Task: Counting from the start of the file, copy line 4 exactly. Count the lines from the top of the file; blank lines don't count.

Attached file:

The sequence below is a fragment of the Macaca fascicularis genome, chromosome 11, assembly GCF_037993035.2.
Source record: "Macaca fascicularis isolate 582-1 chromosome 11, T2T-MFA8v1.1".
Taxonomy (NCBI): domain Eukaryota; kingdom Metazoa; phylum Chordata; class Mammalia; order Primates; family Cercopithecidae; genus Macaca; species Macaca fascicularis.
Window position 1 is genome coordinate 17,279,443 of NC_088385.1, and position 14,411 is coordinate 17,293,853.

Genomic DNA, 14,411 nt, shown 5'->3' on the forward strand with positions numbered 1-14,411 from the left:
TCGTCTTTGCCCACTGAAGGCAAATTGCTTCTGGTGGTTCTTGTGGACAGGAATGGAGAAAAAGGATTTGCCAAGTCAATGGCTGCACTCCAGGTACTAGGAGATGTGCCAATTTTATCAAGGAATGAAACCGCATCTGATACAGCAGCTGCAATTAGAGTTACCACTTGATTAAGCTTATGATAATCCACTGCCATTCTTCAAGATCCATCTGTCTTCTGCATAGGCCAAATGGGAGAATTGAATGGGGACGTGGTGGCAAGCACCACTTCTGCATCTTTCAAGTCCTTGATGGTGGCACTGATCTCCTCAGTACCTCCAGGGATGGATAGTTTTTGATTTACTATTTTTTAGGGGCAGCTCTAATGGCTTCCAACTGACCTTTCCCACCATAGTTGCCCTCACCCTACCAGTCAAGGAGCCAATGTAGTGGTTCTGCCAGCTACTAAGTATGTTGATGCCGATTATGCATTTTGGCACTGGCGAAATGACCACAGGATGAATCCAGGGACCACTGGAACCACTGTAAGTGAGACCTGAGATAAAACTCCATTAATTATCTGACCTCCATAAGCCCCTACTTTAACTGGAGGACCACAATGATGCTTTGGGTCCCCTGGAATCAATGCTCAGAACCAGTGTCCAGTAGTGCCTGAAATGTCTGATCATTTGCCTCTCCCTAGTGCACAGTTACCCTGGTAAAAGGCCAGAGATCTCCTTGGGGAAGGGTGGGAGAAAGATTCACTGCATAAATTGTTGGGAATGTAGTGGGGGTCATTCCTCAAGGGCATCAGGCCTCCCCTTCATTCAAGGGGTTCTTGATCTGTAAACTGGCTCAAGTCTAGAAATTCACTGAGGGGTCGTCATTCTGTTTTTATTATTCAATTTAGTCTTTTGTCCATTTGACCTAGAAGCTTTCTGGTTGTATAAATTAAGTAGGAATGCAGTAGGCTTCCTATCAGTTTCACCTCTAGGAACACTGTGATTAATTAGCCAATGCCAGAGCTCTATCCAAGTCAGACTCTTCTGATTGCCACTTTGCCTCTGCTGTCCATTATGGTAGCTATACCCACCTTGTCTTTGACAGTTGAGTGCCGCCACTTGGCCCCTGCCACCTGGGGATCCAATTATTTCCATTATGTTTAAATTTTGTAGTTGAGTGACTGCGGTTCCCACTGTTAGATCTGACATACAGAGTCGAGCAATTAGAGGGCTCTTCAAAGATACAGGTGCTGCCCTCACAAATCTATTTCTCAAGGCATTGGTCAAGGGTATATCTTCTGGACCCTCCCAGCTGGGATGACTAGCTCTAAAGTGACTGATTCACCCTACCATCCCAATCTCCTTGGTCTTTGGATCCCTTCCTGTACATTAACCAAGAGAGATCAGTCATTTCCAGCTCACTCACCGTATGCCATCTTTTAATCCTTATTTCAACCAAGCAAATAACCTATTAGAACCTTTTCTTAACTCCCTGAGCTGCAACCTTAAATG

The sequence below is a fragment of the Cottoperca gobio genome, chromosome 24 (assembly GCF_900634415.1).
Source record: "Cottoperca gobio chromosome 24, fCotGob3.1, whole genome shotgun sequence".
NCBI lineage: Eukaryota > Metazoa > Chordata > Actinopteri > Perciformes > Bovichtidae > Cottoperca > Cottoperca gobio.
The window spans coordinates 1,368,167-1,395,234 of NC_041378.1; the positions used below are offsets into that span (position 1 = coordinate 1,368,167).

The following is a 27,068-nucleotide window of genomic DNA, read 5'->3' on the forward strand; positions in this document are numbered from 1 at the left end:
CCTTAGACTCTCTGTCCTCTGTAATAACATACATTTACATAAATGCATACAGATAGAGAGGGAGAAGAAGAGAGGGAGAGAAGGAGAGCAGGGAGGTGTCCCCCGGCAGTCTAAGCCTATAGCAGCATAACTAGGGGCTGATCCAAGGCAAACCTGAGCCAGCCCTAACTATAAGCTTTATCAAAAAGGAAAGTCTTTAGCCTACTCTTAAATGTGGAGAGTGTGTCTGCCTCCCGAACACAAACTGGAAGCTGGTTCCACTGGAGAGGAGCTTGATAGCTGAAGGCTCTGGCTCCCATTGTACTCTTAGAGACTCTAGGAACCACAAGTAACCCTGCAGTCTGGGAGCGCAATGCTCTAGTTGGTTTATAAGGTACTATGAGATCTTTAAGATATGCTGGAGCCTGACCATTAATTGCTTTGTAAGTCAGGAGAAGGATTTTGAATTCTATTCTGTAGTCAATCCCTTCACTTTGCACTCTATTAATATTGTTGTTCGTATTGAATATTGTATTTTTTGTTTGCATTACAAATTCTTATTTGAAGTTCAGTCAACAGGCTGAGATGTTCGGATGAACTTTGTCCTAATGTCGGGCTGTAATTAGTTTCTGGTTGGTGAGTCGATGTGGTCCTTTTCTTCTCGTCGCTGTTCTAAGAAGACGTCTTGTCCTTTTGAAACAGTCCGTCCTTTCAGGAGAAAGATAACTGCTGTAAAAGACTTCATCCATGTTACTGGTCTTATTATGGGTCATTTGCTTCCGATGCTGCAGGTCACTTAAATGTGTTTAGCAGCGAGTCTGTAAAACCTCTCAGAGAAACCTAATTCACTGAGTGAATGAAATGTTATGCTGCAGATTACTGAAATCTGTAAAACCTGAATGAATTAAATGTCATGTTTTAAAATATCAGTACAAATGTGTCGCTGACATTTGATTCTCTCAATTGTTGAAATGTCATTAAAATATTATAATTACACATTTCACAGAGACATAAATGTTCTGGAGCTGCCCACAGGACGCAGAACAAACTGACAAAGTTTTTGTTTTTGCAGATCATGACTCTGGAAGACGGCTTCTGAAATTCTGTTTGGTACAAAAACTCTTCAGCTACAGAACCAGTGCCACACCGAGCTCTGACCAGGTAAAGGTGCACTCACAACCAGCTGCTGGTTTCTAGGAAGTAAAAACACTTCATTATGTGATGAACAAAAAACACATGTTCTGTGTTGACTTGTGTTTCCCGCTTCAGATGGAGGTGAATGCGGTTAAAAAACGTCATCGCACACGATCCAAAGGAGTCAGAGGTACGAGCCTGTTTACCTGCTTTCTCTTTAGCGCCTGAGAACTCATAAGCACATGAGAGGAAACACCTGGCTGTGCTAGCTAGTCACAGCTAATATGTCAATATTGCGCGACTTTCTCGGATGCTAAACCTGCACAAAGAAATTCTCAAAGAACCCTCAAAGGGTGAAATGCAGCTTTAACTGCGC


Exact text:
Window position 1 is genome coordinate 17,279,443 of NC_088385.1, and position 14,411 is coordinate 17,293,853.